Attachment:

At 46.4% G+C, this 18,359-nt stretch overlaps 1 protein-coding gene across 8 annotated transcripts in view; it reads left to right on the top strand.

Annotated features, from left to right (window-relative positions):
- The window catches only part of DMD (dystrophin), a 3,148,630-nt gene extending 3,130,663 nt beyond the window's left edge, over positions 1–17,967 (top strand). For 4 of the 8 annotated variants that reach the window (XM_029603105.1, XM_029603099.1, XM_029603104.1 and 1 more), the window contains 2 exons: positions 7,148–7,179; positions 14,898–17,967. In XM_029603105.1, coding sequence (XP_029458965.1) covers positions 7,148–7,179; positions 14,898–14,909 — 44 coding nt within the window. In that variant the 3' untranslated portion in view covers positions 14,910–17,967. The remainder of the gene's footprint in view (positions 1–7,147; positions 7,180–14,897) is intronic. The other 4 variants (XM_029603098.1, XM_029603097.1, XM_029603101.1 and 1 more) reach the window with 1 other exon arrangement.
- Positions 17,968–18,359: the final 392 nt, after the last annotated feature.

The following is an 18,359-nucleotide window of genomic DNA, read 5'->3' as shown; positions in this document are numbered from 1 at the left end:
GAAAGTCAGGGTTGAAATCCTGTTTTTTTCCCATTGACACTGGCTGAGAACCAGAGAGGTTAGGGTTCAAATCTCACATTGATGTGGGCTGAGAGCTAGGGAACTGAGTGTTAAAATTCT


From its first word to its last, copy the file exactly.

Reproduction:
At 46.4% G+C, this 18,359-nt stretch overlaps 1 protein-coding gene across 8 annotated transcripts in view; it reads left to right on the top strand.

Annotated features, from left to right (window-relative positions):
- The window catches only part of DMD (dystrophin), a 3,148,630-nt gene extending 3,130,663 nt beyond the window's left edge, over positions 1–17,967 (top strand). For 4 of the 8 annotated variants that reach the window (XM_029603105.1, XM_029603099.1, XM_029603104.1 and 1 more), the window contains 2 exons: positions 7,148–7,179; positions 14,898–17,967. In XM_029603105.1, coding sequence (XP_029458965.1) covers positions 7,148–7,179; positions 14,898–14,909 — 44 coding nt within the window. In that variant the 3' untranslated portion in view covers positions 14,910–17,967. The remainder of the gene's footprint in view (positions 1–7,147; positions 7,180–14,897) is intronic. The other 4 variants (XM_029603098.1, XM_029603097.1, XM_029603101.1 and 1 more) reach the window with 1 other exon arrangement.
- Positions 17,968–18,359: the final 392 nt, after the last annotated feature.

The following is an 18,359-nucleotide window of genomic DNA, read 5'->3' as shown; positions in this document are numbered from 1 at the left end:
GAAAGTCAGGGTTGAAATCCTGTTTTTTTCCCATTGACACTGGCTGAGAACCAGAGAGGTTAGGGTTCAAATCTCACATTGATGTGGGCTGAGAGCTAGGGAACTGAGTGTTAAAATTCT